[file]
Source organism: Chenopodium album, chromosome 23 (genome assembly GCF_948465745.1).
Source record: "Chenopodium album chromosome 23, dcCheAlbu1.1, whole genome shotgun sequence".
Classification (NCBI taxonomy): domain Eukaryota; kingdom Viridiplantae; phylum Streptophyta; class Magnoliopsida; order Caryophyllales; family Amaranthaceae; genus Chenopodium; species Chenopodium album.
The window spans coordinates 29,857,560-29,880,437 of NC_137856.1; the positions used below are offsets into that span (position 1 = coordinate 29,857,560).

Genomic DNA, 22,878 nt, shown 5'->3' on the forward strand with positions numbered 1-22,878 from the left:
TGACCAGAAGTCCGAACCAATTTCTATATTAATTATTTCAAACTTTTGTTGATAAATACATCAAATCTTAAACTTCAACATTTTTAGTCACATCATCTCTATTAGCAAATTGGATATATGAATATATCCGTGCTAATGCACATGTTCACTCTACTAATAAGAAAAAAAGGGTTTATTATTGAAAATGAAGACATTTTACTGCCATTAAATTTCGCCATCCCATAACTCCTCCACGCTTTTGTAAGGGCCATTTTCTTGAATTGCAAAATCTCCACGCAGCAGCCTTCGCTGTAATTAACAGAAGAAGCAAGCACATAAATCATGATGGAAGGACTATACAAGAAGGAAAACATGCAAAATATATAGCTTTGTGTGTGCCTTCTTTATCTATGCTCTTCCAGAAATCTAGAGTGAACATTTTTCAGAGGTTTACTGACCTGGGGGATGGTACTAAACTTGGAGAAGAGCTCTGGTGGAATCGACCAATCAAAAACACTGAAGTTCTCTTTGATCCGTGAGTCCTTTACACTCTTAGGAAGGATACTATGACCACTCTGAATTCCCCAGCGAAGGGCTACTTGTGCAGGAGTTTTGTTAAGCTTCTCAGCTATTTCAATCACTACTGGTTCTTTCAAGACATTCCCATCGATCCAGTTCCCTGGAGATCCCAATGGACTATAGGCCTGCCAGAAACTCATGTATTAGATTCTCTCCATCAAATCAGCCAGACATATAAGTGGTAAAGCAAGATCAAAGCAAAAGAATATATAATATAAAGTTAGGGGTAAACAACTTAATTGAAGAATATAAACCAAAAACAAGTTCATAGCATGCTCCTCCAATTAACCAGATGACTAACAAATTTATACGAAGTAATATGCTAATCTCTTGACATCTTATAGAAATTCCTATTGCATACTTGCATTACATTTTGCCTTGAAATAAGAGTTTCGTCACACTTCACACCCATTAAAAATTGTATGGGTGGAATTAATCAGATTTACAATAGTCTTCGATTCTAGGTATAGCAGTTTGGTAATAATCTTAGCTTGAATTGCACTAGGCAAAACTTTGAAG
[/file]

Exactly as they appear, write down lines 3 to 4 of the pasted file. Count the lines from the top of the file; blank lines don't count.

Classification (NCBI taxonomy): domain Eukaryota; kingdom Viridiplantae; phylum Streptophyta; class Magnoliopsida; order Caryophyllales; family Amaranthaceae; genus Chenopodium; species Chenopodium album.
The window spans coordinates 29,857,560-29,880,437 of NC_137856.1; the positions used below are offsets into that span (position 1 = coordinate 29,857,560).